Open source software powers much of the modern world even though its creators and maintainers are not paid. And in fact, maintaining a popular open source package is quite expensive in terms of the attention and hours required of a skilled software developer who could spend their time elsewhere. So why do developers do it? And how is it that trillions of dollars rest on the work of unpaid–and often unseen–volunteers?

Or, as xkcd just put it:

This is the question addressed in Nadia Eghbal’s recent book, Working in Public: The Making and Maintenance of Open Source Software. Eghbal is a writer who has focused on this issue for the past 5 years, including several years at GitHub, the largest open source repository. She is well suited to tackle the question and interviewed hundreds of open source developers during that time. This is also the first book I’m aware of to focus on the issue since Producing Open Source Software by Karl Fogel, which was first released in 2005.

Personally, I have a strong vested interest in the question. I’m a Board Member (Treasurer) of the Django Software Foundation, the non-profit that runs the Django Web Framework, and intimately familiar with many of the challenges listed in the book.

Eghbal’s work started focused on the lack of funding open source developers face, but she soon learned that money was only one of the issues. Even paid open source developers go through a similar sequence that she describes as follows:

“The cycle looks something like this: Open source developers write and publish their code in public. They enjoy months, maybe years, in the spotlight. But, eventually, popularity offers diminishing returns…a developer who’s employed at a private company works primarily with their colleagues. A developer who writes code in public must work with thousands of strangers.”

Or, as Byrne Hobart memorably put it, “running a successful open source project is Good Will Hunting in reverse, where you start out as a respected genius and end up being a janitor who gets into fights.””

A genuine conflict exists for maintainers who want to encourage newcomers to work on a project, but become overwhelmed by the volume of typically low-quality work that emerges. The maintainer cannot personally mentor each new contributor. For most popular open source projects, it is the norm, not the exception, that a small number of maintainers/contributors perform the majority of the work.

The first half of Working in Public focuses on How People Make, specifically how online platforms like GitHub have expanded and changed the open source landscape. The “typical” structure of an open source project can vary from the small modularity common in the JavaScript world to a larger project like Django and an even more massive one like Linux. A particularly interesting section was Chapter 3, which focused on the various roles developers adopt, and the resulting incentives and relationships that emerge.

The second half of the book looks at How People Maintain, which is more relevant to a mature framework like Django. Simply put, an inordinate amount of work is required to keep software up-to-date and this is not typically “fun” work. It is what most professional developers are paid to do, but it is not what lights the fire in the heart of a developer wanting to do free after-hours work on a project. It is, therefore, an area handled very differently in each case. Some developers simply create new projects and pass off leadership quite freely. For larger projects, this is more of a challenge and often some version of a dictatorship emerges, where a single or small group decides the overall direction.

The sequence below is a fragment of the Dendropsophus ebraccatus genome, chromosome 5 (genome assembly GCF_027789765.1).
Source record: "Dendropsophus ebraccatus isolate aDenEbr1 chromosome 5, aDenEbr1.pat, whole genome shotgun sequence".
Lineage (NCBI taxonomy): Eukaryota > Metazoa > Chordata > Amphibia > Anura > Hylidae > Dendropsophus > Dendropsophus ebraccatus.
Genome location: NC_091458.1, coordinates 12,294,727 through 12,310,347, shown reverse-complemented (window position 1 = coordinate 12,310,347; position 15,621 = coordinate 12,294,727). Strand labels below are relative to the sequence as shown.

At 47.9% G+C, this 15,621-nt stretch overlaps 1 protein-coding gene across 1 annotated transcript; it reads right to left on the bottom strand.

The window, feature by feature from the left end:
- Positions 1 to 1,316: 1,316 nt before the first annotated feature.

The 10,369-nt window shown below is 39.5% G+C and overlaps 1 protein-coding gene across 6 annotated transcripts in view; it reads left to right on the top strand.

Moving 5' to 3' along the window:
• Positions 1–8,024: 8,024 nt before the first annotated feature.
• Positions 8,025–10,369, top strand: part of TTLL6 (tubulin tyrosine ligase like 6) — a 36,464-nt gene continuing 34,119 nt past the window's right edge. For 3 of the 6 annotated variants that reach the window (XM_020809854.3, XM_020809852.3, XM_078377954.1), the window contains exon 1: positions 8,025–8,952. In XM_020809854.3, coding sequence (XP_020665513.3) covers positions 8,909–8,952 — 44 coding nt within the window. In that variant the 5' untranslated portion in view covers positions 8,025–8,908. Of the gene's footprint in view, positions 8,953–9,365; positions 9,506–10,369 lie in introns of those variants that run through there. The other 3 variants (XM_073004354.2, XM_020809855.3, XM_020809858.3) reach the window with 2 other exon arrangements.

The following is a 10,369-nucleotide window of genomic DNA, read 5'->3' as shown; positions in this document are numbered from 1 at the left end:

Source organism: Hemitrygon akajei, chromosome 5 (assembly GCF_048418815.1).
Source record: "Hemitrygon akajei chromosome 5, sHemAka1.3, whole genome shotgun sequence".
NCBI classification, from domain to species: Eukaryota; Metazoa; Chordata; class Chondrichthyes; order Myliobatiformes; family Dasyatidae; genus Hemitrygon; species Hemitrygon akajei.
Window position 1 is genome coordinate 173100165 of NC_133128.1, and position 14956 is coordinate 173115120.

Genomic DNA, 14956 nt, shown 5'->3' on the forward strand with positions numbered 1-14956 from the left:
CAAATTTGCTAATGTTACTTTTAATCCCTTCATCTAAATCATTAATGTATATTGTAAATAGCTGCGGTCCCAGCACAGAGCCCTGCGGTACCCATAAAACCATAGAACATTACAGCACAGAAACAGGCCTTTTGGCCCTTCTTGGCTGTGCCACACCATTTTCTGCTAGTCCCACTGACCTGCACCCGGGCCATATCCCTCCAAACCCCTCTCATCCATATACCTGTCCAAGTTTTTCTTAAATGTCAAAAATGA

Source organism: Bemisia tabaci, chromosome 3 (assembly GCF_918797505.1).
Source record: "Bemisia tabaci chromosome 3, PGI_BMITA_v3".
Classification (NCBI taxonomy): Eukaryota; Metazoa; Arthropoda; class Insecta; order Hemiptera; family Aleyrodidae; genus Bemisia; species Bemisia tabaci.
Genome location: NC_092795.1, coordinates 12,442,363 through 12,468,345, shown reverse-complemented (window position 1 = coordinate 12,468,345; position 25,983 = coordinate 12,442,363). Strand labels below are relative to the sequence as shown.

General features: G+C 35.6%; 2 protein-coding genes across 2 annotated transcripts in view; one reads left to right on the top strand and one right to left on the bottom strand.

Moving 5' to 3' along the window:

Django itself was led by two of the creators, Adrian Holovaty and Jacob Kaplan-Moss, as Benevolent Dictators for Life, following the mold of the Python programming language. However they stepped down in 2014. If you’re curious how Django is run today, I wrote a separate post on its structure.

The last part of the book focuses on the role of money in open source, which initially spurred the author’s interest in the topic years ago. It is, unfortunately, the least satisfying because there is no clear approach to adequately compensate open source developers. As she notes, “There is no one-size-fits-all solution here, because open source has matured to the point that, while its distribution licenses have been standardized, we can no longer tell a unified story about how it is produced.”

One insight highlighted is the idea of “attention as the currency of production.” In other words, there is no direct cost to a developer for creating a new project. But juggling requests from newcomers, adjudicating debates among community members, and so on does indeed impose a real cost. It’s not so much the code as the community of people that is taxing.

Personally, I find it interesting to see examples like Laravel, where the creator gives away the code but makes money on the ecosystem, such as a hosting solution or SAAS scaffolding via a project template. Or Tailwind CSS, which is monetizing via Tailwind UI, components that are sold to Tailwind developers at a premium. In both cases, one (or two) people are responsible for the majority of the work so users feel a personal connection to the creators. It also helps that both projects are used by agencies, who can pass along the costs to clients.

Ultimately, Working in Public was a rewarding read. It should be of great interest to any modern software developer. There are insights and examples to takeaway whether you are a newcomer to programming or a professional relying hundreds of open source packages to make your private code work. Even open source maintainers, intimately familiar with the issues listed, will come away with a broader sense of community and new ideas on how to make open source fully sustainable for those involved.